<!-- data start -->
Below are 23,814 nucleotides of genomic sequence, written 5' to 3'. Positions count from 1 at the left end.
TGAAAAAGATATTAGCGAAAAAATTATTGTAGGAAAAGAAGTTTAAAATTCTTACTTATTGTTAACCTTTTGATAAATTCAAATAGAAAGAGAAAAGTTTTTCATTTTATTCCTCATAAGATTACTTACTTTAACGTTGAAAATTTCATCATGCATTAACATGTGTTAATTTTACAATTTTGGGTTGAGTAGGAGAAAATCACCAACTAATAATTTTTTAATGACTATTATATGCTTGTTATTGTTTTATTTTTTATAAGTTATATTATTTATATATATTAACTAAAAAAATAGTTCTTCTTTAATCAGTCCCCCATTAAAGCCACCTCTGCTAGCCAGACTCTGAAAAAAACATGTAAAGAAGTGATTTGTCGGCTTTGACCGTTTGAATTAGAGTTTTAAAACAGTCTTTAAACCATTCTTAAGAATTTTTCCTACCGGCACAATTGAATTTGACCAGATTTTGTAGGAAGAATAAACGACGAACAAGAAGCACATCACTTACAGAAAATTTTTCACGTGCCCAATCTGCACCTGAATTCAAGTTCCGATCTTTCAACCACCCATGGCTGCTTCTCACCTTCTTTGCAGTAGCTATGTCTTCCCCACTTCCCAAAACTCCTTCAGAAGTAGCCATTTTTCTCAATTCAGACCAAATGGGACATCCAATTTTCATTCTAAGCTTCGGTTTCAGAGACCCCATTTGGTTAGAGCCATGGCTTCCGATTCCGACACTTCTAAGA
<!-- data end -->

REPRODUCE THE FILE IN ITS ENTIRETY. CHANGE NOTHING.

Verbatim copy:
Below are 23,814 nucleotides of genomic sequence, written 5' to 3'. Positions count from 1 at the left end.
TGAAAAAGATATTAGCGAAAAAATTATTGTAGGAAAAGAAGTTTAAAATTCTTACTTATTGTTAACCTTTTGATAAATTCAAATAGAAAGAGAAAAGTTTTTCATTTTATTCCTCATAAGATTACTTACTTTAACGTTGAAAATTTCATCATGCATTAACATGTGTTAATTTTACAATTTTGGGTTGAGTAGGAGAAAATCACCAACTAATAATTTTTTAATGACTATTATATGCTTGTTATTGTTTTATTTTTTATAAGTTATATTATTTATATATATTAACTAAAAAAATAGTTCTTCTTTAATCAGTCCCCCATTAAAGCCACCTCTGCTAGCCAGACTCTGAAAAAAACATGTAAAGAAGTGATTTGTCGGCTTTGACCGTTTGAATTAGAGTTTTAAAACAGTCTTTAAACCATTCTTAAGAATTTTTCCTACCGGCACAATTGAATTTGACCAGATTTTGTAGGAAGAATAAACGACGAACAAGAAGCACATCACTTACAGAAAATTTTTCACGTGCCCAATCTGCACCTGAATTCAAGTTCCGATCTTTCAACCACCCATGGCTGCTTCTCACCTTCTTTGCAGTAGCTATGTCTTCCCCACTTCCCAAAACTCCTTCAGAAGTAGCCATTTTTCTCAATTCAGACCAAATGGGACATCCAATTTTCATTCTAAGCTTCGGTTTCAGAGACCCCATTTGGTTAGAGCCATGGCTTCCGATTCCGACACTTCTAAGA